Arsenal at risk of VAR disaster again unless PGMOL accept outside help in the Premier League


I like every Arsenal fan, it’s probably fair to say every at this point, is incredibly frustrated with the lack of consistency and persistent mistakes that occur with the current officiating and VAR review system. The weekend’s clash with Manchester City raised yet another incident which did not receive the correct outcome.

This of course is referring to how Matteo Kovacic managed to stay on the field for the length of time that he did. An initial red card-worthy challenge on Martin Odegaard was deemed only deserving of a yellow before another challenge on Declan Rice was waved away.

This comes months after Arsenal suffered a mistake in which Lee Mason forgot to check an offside call which wrongly granted a goal to Ivan Toney as Brentford secured a draw at the Emirates Stadium. An incident which had a huge effect on the side’s momentum as they pushed for a title.

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Head of the PGMOL Howard Webb was on our screens again Tuesday evening and discussed the Kovacic red card appeals. His explanation was quite astonishing.

“I do,” said Webb when asked if the Croatian was lucky not to receive a second yellow card. “Second yellows are something that the VAR is not able to get involved in. But he was an extremely fortunate player to stay on the field of play.

“Of course, the referee, Michael, will no doubt review that and he doesn’t want to have a negative impact on the game by overreacting to something, and sometimes players will be on a yellow card and there will be pressure to show a second one."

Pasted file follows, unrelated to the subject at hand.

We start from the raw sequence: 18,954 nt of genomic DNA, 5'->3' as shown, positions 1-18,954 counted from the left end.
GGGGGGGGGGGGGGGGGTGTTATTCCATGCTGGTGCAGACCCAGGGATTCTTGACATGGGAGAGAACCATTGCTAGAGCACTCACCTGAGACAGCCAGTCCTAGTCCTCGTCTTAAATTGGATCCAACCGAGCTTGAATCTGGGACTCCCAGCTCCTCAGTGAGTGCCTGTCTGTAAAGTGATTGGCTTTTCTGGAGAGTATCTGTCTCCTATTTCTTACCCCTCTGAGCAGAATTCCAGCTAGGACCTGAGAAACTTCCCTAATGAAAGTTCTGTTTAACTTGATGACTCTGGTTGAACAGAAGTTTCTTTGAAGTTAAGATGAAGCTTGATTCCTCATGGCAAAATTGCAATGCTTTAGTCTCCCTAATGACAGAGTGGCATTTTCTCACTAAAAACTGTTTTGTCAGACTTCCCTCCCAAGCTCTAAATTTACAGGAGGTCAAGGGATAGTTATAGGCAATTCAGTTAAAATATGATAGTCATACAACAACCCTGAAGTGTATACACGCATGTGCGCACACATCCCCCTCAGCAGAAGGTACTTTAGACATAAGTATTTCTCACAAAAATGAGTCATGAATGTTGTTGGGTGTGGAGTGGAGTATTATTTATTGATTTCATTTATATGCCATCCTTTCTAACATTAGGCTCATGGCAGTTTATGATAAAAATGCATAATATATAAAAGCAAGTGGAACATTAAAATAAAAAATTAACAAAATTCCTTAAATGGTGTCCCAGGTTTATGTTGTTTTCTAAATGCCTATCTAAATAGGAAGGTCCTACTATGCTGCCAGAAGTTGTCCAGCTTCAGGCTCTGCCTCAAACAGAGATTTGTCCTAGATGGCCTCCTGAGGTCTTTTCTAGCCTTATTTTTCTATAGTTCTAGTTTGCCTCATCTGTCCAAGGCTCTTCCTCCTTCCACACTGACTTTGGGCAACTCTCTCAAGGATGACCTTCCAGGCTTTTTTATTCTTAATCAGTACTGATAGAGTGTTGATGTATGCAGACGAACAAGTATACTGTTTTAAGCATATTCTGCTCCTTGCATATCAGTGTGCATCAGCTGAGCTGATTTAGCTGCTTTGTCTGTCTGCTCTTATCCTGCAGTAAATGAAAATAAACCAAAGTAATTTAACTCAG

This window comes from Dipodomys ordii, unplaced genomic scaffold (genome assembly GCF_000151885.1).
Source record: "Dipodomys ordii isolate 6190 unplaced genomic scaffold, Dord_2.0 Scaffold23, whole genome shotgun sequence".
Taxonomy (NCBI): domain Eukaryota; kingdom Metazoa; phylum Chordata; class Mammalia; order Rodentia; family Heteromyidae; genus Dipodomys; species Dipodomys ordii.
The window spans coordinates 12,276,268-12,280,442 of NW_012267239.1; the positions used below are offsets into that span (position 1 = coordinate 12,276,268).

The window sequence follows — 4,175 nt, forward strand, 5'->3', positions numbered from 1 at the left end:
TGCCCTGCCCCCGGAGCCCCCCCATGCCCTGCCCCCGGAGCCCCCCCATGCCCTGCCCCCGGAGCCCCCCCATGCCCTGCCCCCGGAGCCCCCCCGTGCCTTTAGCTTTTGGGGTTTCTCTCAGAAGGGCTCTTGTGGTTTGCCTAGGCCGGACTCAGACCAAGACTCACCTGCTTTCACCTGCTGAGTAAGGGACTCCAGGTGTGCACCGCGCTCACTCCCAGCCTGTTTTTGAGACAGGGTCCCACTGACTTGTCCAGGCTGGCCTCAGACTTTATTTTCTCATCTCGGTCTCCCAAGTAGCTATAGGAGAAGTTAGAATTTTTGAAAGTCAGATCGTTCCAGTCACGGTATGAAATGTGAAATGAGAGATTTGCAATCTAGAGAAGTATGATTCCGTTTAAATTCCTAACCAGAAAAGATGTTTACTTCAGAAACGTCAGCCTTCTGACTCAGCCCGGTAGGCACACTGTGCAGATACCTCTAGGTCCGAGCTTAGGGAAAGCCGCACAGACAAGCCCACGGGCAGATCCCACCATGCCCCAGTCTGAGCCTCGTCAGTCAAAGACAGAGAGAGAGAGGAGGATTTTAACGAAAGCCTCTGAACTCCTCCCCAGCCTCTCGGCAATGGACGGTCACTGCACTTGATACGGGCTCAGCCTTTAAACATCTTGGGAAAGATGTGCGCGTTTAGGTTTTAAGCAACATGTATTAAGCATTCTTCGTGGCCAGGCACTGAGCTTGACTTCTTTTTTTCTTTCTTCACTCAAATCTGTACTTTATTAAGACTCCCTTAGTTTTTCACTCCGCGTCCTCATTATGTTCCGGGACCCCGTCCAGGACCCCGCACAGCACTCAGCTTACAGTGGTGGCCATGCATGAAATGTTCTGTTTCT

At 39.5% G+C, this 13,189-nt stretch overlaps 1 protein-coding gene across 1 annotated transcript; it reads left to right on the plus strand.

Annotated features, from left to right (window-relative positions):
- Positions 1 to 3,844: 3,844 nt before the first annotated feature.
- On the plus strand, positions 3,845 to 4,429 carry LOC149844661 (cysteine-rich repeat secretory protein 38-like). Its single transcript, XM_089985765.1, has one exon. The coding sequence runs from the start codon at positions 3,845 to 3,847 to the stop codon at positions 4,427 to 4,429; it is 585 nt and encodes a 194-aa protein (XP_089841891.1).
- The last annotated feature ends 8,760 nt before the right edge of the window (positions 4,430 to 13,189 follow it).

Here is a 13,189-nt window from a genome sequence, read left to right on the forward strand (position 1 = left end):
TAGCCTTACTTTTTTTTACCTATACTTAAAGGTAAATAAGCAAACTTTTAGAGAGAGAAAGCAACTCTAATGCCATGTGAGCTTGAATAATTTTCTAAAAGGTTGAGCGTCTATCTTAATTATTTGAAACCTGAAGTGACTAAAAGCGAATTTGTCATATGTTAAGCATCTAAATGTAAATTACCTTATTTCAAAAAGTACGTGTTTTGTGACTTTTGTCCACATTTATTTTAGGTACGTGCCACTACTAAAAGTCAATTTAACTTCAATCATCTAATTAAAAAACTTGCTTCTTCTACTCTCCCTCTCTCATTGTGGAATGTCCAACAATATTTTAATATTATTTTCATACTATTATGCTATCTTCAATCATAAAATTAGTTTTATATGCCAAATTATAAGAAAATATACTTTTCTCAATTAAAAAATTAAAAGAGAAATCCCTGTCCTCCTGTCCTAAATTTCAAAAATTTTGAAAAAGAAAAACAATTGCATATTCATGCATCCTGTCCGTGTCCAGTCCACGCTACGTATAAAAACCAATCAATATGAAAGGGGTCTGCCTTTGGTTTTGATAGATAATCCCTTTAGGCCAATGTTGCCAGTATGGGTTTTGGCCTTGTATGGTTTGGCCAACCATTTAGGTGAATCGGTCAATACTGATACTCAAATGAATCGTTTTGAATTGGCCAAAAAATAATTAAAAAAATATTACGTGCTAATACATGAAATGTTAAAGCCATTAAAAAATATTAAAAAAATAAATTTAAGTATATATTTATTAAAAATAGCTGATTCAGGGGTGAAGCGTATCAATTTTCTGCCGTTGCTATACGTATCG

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Doesn’t want to overreact? This was the line which irks me so much because only last season did we witness the same referee give Gabriel Martinelli two yellow cards and a subsequent red card for actions in the same phase of play – it’s irony at the highest degree.

Also, this idea of overreacting is not a justification for making the wrong decision. Red cards can ruin games most certainly, but if they should be rightfully given, we cannot suddenly just decide against brandishing them for tackles that deserve to be punished.

David Ornstein spoke to Sky Sports and described the “pally” nature between officials and highlighted how the majority come from a similar background. He added that efforts are being made to broaden the diversity of officials at the top level.

For me, and for clubs like Arsenal who are so often on the end of these mistakes, this still is not enough. From the perspective of VAR a third party needs to be involved with no links of friendship to the officials on the field.

We do not need another Mike Dean incident where a referee, in this case Anthony Taylor, is not sent to the monitor because he’s trying to protect him. These officials need to be able to make the right call in the most high-pressure situation and VAR is there to help them do that, even when they’ve initially made a mistake.

Having a third party run the video assistant refereeing booth removes that element of human empathy to a higher degree and hopefully will aid in the correct call being given a higher proportion of the time. Mistakes being eradicated is near-impossible as human error will always exist but the frequency of errors is what needs to be addressed and this strategy should help do so.

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